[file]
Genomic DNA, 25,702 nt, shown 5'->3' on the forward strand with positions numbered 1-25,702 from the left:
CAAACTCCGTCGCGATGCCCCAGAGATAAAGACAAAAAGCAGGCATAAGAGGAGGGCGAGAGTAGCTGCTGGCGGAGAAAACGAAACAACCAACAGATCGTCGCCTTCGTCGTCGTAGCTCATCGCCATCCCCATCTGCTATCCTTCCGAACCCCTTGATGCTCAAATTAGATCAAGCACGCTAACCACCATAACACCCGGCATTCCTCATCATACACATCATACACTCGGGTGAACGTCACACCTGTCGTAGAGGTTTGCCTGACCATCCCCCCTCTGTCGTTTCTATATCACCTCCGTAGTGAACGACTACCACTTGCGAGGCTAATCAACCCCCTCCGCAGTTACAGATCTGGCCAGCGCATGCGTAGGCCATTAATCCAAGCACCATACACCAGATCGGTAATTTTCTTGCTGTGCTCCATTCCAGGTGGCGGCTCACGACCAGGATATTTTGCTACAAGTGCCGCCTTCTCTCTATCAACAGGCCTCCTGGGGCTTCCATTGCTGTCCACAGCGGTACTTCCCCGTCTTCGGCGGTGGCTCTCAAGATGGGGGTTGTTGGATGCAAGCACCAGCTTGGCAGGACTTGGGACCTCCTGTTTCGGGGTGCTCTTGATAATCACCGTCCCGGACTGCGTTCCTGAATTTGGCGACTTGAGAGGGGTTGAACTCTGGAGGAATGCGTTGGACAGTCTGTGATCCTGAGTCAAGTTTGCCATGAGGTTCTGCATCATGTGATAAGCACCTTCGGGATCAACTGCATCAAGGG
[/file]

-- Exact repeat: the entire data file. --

Genomic DNA, 25,702 nt, shown 5'->3' on the forward strand with positions numbered 1-25,702 from the left:
CAAACTCCGTCGCGATGCCCCAGAGATAAAGACAAAAAGCAGGCATAAGAGGAGGGCGAGAGTAGCTGCTGGCGGAGAAAACGAAACAACCAACAGATCGTCGCCTTCGTCGTCGTAGCTCATCGCCATCCCCATCTGCTATCCTTCCGAACCCCTTGATGCTCAAATTAGATCAAGCACGCTAACCACCATAACACCCGGCATTCCTCATCATACACATCATACACTCGGGTGAACGTCACACCTGTCGTAGAGGTTTGCCTGACCATCCCCCCTCTGTCGTTTCTATATCACCTCCGTAGTGAACGACTACCACTTGCGAGGCTAATCAACCCCCTCCGCAGTTACAGATCTGGCCAGCGCATGCGTAGGCCATTAATCCAAGCACCATACACCAGATCGGTAATTTTCTTGCTGTGCTCCATTCCAGGTGGCGGCTCACGACCAGGATATTTTGCTACAAGTGCCGCCTTCTCTCTATCAACAGGCCTCCTGGGGCTTCCATTGCTGTCCACAGCGGTACTTCCCCGTCTTCGGCGGTGGCTCTCAAGATGGGGGTTGTTGGATGCAAGCACCAGCTTGGCAGGACTTGGGACCTCCTGTTTCGGGGTGCTCTTGATAATCACCGTCCCGGACTGCGTTCCTGAATTTGGCGACTTGAGAGGGGTTGAACTCTGGAGGAATGCGTTGGACAGTCTGTGATCCTGAGTCAAGTTTGCCATGAGGTTCTGCATCATGTGATAAGCACCTTCGGGATCAACTGCATCAAGGG